Diggers in the Earth

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_Courtesy American Bridge Co._

First the steel frame, then the floors, then the stone or brick shell, then the interior finishing--this is how the building is made.]






Did you ever wonder how beds of coal happened to be in the earth? This is their story.

Centuries ago, so many thousand centuries that even the most learned men can only guess at their number, strange things were coming to pass. The air was so moist and cloudy that the sun's rays had hard work to get through. It was warm, nevertheless, for the crust of the earth was not nearly so thick as it is now, and much heat came from the earth itself. Many plants and trees grow best in warm, moist air; and such plants flourished in those days. Some of their descendants are living now, but they are dwarfs, while their ancestors were giants. There is a little "horse-tail" growing in our meadows, and there are ferns and club mosses almost everywhere. These are some of the descendants; but many of their ancestors were forty or fifty feet high. They grew very fast, especially in swamps; and when they died, there was no lack of others to take their places. Dead leaves fell and heaped up around them. Stumps stood and decayed, just as they do in our forests to-day. Every year the soft, black, decaying mass grew deeper. As the crust of the earth was so thin, it bent and wrinkled easily. It often sank in one place and rose in another. When these low, swampy places sank, water rushed over them, pressing down upon them with a great weight and sweeping in sand and clay. Now, if you burn a heap of wood in the open air, the carbon in the wood burns and only a pile of ashes remains. "Burning" means that the carbon in the wood unites with the oxygen gas in the air. If you cover the wood before you light it, so that only a little oxygen reaches it, much of the carbon is left, in the form of charcoal.

When wood decays, its carbon unites with the oxygen of the air; and so decay is really a sort of burning. In the forests of to-day the leaves, and at length the trees themselves, fall and decay in the open air; but at the time when our coal was forming, the water kept the air away, and much carbon was left. This is the way coal was made. Some of the layers, or strata, are fifty or sixty feet thick, and some are hardly thicker than paper. On top of each one is a stratum of sandstone or dark-gray shale. This was made by the sand and mud which were brought in by the water. These shaly rocks split easily into sheets and show beautiful fossil impressions of ferns. There are also impressions of the bark and fruit of trees, together with shells, crinoids, corals, remains of fishes and flying lizards, and some few trilobites,--crablike animals with a shell somewhat like the back of a lobster, but marked into three divisions or lobes, from which its name comes.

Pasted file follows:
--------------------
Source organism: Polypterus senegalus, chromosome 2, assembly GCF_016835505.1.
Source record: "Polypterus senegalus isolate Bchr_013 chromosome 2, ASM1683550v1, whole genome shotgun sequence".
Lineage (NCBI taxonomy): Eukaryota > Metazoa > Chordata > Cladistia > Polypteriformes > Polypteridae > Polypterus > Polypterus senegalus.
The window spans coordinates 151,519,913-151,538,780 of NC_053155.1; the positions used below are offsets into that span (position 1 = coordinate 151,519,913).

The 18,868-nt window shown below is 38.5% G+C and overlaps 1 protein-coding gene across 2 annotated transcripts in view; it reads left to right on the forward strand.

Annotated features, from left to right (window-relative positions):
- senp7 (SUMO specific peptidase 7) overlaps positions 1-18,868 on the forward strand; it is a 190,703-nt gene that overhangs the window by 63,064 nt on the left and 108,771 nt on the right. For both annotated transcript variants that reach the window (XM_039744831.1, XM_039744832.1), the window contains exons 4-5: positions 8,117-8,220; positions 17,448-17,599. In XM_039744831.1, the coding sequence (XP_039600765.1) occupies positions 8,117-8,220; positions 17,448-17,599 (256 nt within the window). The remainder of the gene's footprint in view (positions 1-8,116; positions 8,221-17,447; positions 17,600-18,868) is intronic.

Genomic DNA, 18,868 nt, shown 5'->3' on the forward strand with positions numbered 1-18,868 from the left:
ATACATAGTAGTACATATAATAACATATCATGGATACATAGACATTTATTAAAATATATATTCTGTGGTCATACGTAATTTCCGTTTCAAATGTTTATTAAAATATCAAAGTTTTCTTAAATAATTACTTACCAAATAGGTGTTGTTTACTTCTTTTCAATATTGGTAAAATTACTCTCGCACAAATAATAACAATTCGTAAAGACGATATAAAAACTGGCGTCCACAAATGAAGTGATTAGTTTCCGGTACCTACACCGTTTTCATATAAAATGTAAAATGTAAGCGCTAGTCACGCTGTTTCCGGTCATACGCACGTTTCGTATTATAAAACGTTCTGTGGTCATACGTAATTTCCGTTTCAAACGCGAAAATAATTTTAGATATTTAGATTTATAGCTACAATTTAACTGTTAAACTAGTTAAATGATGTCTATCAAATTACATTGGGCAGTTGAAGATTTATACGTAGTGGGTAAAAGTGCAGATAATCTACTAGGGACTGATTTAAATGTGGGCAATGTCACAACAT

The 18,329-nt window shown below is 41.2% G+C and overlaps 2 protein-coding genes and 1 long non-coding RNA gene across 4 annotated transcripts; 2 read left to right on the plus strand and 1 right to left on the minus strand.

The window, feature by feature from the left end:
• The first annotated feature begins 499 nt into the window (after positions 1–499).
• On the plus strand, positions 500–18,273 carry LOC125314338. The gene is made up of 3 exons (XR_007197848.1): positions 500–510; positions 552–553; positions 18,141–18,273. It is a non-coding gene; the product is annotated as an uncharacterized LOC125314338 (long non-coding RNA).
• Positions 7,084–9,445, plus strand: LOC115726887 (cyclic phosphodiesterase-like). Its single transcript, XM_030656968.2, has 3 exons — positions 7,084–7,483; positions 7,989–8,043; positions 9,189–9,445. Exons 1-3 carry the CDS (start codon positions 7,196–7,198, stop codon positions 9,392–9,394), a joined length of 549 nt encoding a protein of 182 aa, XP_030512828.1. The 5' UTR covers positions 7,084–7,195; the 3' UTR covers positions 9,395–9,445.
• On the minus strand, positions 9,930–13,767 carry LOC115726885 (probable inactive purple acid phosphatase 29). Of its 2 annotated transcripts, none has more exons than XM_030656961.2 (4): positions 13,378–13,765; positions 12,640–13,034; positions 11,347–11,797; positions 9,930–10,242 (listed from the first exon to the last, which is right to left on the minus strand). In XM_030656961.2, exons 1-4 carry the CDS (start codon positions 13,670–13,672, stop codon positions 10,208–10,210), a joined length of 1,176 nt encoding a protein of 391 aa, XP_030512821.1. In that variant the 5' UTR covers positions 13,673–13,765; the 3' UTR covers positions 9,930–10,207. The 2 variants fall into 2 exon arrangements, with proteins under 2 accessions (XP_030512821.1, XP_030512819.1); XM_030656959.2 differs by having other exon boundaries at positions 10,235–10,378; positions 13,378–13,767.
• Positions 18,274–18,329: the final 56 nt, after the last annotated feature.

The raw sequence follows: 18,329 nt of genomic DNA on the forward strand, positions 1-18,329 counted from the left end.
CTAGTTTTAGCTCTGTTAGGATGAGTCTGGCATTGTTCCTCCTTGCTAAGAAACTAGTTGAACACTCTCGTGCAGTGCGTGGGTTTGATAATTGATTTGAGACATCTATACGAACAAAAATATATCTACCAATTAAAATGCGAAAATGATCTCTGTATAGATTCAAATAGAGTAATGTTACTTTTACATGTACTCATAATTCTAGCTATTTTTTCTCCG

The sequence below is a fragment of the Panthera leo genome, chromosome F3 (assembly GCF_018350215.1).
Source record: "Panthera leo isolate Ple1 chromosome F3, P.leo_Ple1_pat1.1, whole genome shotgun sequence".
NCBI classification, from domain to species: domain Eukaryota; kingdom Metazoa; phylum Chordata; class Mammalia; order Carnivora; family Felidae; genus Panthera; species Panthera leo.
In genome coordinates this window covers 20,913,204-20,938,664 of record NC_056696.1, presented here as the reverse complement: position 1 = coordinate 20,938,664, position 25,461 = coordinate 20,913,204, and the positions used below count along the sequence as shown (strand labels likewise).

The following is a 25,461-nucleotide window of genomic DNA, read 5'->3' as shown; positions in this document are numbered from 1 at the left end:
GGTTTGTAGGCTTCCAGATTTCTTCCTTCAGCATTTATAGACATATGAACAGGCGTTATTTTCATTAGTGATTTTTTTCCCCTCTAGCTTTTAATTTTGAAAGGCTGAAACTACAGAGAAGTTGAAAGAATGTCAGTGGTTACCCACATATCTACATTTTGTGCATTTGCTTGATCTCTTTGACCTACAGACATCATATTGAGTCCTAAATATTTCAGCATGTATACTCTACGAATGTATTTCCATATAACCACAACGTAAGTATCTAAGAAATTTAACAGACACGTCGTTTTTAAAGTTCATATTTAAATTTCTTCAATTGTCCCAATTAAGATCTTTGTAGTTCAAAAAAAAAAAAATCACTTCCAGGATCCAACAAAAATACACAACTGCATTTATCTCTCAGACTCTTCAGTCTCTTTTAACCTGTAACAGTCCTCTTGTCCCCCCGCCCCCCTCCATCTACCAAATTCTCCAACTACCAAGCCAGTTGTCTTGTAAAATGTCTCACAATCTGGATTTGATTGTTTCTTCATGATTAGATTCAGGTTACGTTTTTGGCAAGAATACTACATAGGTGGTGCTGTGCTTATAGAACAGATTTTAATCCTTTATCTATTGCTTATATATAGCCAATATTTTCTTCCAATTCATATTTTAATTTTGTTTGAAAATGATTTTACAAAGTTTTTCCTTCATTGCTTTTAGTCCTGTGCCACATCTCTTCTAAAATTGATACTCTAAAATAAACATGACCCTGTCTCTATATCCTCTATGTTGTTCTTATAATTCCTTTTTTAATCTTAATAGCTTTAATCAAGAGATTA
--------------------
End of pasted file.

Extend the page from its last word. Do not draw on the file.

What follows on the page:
Since the crust of the earth was so thin and yielding, it wrinkled up as the earth cooled, much as the skin of an apple wrinkles when the apple dries. This brought some of the strata of coal to the surface, and after a while people discovered that it would burn. If a vein of coal cropped out on a man's farm, he broke some of it up with his pickaxe, shoveled it into his wheelbarrow, and wheeled it home. After a while hundreds of thousands of people wanted coal; and now it had to be mined. In some places the coal stratum was horizontal and cropped out on the side of a hill, so that a level road could be dug straight into it. In other places the coal was so near the surface that it could be quarried under the open sky, just as granite is quarried. Generally, however, if you wish to visit a coal mine, you go to a shaft, a square, black well sometimes deeper than the height of three or four ordinary church steeples. You get into the "cage," a great steel box, and are lowered down, down, down. At last the cage stops and you are at the bottom of the mine. The miners' faces, hands, overalls, are all black with coal dust. They wear tiny lamps on their caps, and as they come near the walls of coal, it sparkles as it catches the light. Here and there hangs an electric lamp. It is doing its best to give out light, but its glass is thick with coal dust. The low roof is held up by stout wooden timbers and pillars of coal. A long passageway stretches off into a blacker darkness than you ever dreamed of. Suddenly there is a blaze of red light far down the passage, a roar, a medley of all sorts of noises,--the rattling of chains, the clattering of couplings, the shouts of men, the crash of coal falling into the bins. It is a locomotive dragging its line of cars loaded with coal. In a few minutes it rushes back with empty cars to have them refilled.

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